I was born on Front Street, right after the '37 flood, in a house my mother's father, Tom McGlone, had built. Dad's first job had been firing the boiler on a ferry boat that took people back and forth from Portsmouth to South Shore, where he lived at that time. His dad, George Burgess, helped build the Grant Bridge, which spanned the river for so many years. During the '37 flood, Dad, Claude Burgess, was one of the "brave gondoliers" who rescued people from housetops with a rowboat he built. One of my cousins drowned at the confluence of the Ohio and the Scioto as she was being transported from Portsmouth toward Friendship with a group of people in a small motor boat, during one of the annual spring floodings, about 1950. The poem recalls these people and events, but also hints at the earlier people, called Indians, who lived along the Beautiful River.
by Jack Burgess
River, you flow deep in my veins,
cold and muddy, shining and warm.
Long ago grandfathers
traveled your highways,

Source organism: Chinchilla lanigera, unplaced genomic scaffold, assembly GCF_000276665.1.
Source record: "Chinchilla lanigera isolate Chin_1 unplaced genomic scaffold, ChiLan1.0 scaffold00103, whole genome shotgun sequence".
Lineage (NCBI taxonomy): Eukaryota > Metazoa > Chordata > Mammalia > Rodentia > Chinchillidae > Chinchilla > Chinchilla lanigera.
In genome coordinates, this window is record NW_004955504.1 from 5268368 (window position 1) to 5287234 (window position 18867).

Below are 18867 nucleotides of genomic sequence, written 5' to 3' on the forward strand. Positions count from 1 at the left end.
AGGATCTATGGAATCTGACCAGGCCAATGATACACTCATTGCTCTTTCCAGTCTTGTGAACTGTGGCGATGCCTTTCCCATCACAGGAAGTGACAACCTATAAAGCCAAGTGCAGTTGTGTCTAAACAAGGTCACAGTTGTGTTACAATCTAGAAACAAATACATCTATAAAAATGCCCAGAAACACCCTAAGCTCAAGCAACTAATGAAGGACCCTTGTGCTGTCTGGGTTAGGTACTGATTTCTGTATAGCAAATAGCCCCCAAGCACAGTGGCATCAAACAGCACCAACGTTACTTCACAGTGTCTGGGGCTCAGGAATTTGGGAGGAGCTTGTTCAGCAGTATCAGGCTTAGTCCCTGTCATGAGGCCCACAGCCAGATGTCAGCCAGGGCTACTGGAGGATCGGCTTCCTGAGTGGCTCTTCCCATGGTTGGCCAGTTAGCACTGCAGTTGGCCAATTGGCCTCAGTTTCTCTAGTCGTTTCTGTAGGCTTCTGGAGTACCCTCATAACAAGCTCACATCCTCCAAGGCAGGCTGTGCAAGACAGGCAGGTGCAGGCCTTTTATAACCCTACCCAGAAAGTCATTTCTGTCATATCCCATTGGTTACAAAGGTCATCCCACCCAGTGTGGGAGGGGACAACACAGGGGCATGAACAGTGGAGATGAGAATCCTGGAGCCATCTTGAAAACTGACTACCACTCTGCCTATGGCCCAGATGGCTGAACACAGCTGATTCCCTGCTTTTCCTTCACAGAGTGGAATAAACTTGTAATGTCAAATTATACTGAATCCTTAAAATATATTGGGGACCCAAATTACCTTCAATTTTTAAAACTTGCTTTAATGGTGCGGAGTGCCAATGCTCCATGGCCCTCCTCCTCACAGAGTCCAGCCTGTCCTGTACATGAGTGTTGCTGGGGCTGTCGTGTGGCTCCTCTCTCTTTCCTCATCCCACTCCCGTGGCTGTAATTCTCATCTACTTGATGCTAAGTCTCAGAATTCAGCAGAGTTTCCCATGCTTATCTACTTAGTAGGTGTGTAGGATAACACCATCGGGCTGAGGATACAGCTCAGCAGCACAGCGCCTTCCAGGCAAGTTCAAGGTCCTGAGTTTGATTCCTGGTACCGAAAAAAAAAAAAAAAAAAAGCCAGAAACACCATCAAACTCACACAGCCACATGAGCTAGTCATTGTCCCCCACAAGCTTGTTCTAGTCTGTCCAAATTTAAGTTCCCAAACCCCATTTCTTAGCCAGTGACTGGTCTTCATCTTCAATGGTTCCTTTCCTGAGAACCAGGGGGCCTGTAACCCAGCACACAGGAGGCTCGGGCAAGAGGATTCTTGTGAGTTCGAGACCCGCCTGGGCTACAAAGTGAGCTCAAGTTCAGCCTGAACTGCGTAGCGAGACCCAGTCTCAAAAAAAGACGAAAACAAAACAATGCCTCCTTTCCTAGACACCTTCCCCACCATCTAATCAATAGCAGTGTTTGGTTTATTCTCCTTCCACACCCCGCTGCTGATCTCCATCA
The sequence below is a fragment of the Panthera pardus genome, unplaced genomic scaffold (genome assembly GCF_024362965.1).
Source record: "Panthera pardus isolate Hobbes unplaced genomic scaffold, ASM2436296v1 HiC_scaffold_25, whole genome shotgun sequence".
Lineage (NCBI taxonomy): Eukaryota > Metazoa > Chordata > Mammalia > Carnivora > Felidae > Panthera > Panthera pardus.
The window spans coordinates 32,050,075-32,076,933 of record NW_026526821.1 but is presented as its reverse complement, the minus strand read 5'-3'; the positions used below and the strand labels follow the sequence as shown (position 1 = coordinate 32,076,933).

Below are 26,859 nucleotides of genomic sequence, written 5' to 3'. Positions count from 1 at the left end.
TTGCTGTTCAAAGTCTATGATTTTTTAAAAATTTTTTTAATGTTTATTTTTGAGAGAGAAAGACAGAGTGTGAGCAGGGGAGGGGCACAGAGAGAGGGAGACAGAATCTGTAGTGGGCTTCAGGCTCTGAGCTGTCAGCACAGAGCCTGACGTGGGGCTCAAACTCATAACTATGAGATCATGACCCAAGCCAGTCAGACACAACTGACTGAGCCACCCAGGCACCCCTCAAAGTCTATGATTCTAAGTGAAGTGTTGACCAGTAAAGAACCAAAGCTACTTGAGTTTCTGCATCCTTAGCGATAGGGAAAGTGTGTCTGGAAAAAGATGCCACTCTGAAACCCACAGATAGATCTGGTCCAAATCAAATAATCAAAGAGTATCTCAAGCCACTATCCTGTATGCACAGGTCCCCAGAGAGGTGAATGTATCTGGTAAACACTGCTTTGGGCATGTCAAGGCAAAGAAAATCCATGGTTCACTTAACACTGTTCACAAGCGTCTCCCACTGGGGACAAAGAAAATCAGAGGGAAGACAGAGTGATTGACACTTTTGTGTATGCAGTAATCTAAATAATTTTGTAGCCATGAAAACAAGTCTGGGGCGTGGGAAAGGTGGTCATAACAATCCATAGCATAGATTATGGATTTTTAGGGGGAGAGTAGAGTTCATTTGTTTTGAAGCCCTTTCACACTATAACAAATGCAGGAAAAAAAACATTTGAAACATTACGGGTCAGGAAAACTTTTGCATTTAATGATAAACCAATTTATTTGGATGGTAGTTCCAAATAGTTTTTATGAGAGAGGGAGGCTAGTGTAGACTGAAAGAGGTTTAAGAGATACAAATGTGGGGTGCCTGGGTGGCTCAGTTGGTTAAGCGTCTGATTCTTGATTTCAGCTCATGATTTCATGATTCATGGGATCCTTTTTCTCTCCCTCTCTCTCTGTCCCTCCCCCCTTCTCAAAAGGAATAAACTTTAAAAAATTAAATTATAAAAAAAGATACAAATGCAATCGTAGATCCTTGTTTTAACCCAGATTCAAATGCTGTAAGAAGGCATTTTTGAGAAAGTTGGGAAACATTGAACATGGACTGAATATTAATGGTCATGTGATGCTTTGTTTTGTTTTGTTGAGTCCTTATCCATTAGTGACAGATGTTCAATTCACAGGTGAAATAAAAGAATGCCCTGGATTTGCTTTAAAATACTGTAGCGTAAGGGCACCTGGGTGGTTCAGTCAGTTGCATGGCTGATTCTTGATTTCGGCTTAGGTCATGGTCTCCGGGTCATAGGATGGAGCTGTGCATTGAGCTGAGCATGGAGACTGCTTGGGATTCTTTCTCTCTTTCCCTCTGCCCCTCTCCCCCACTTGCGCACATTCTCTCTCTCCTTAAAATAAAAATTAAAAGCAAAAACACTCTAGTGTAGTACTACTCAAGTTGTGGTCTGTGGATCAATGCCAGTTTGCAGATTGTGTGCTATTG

nudged their canoes on your shores,
dipped their hands in you, drank,
splashed the heat from their faces
and coppery bodies.
Grandmothers sang at your edges,
washed clothes, cooked flatbread
over brush and driftwood fires,
watched children playing,
weeping willows blowing,
fish sparkling, frogs leaping,
turtles sunning, snakes sliding
in and around you.
Fathers crossed you, before airplanes,
before you were spanned by bridges,
firing ferry boats, rowing johnboats,
pushing logs, riding the roiling wake of your
paddlewheels, fishing, and jumping
naked from tree limbs into your pools,
while mothers stored cold drinks
on shallow sandbars.
Chemical kings came, compounding
on your plain, burning the skies,
choking the air, scarring your fish.
Tears have fallen into your bosom,
though fish and frogs
and reptiles and water spiders
still live in you, on you,
struggling even more to survive.
You can be cruel river, rising from your
wide bed each spring, powered by rain
and melting snow,
drowning whole cities.
Brave gondoliers in rowboats rescuing
stranded stragglers from rooftops,
helpless men, women, children, watching
their possessions drift toward the sea.
One late winter you took our dear cousin
to yourself, held her too close,
when the motorboat hit the wave
and nosed under. I see her smiling
freckles now. Some travelers you let go,
but not this fearless girl and her
best friend, holding each other
‘til the end.
Now, I bend down and dip my hand
into your ripples, pulling wretched refuse
from your tangled bank.
River, forgive them that they care not
what they do, not knowing
you are alive, that you flow
in all our dreams, and if you die
no one will live.